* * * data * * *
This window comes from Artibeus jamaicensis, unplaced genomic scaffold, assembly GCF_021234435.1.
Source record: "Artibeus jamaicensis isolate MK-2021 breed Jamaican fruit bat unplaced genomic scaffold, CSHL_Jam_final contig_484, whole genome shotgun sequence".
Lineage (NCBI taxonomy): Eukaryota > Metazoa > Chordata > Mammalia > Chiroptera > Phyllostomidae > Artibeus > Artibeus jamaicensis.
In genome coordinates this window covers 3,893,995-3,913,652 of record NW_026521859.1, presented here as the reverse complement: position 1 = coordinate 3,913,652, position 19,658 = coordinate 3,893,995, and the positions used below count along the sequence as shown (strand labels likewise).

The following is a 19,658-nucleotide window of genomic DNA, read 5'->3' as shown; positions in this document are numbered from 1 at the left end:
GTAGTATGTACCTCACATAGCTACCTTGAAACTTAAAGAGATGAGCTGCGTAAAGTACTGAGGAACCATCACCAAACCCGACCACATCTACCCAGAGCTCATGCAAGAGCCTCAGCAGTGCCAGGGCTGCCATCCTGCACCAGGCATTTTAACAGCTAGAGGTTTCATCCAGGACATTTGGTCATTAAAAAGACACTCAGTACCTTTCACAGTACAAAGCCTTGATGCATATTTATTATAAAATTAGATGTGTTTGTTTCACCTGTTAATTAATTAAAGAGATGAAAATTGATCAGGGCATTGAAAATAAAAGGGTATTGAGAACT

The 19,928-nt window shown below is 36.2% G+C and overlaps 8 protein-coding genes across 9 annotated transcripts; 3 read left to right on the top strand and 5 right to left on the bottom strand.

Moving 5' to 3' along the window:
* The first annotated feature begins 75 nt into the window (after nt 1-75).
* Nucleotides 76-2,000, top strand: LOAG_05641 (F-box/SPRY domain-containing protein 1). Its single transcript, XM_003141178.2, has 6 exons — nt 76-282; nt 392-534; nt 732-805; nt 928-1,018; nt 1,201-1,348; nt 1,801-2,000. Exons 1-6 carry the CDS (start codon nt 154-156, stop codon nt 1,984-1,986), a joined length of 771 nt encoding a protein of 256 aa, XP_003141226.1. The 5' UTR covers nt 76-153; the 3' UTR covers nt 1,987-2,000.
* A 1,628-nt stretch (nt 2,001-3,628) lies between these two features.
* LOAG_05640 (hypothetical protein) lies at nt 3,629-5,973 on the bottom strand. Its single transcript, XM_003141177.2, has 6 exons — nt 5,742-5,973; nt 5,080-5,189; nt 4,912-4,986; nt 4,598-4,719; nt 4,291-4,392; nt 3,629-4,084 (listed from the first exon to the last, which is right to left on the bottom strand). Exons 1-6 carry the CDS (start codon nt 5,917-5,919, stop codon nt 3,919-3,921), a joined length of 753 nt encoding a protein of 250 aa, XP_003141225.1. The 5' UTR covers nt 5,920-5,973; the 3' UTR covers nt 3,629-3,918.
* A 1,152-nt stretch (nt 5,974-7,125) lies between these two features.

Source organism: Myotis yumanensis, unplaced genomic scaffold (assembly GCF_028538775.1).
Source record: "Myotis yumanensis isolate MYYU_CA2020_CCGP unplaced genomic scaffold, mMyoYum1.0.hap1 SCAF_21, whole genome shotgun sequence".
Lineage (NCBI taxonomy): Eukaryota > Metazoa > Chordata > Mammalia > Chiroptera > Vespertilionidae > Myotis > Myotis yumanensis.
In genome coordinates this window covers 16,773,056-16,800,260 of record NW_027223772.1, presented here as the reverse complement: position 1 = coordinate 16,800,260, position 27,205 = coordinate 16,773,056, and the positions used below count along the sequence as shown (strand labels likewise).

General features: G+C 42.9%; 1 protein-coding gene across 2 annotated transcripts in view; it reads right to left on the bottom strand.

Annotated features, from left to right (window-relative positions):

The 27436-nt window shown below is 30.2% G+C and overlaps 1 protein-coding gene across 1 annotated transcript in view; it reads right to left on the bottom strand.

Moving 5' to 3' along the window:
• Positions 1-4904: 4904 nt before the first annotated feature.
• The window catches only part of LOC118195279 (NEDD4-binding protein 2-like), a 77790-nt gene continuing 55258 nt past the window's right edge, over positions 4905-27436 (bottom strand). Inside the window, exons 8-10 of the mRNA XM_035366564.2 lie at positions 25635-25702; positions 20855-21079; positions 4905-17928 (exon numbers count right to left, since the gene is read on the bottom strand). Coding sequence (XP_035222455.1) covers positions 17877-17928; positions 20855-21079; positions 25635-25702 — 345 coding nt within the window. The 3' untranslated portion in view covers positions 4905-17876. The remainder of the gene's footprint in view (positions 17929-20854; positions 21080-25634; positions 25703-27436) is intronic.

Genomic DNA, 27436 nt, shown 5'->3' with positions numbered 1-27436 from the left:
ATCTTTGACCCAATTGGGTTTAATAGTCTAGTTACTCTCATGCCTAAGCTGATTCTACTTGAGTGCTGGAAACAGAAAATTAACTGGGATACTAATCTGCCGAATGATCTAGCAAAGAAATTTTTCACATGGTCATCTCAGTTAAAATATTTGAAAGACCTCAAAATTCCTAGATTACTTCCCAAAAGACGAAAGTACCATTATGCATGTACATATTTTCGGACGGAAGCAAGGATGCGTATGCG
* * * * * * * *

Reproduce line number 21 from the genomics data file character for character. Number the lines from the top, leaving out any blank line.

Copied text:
Moving 5' to 3' along the window: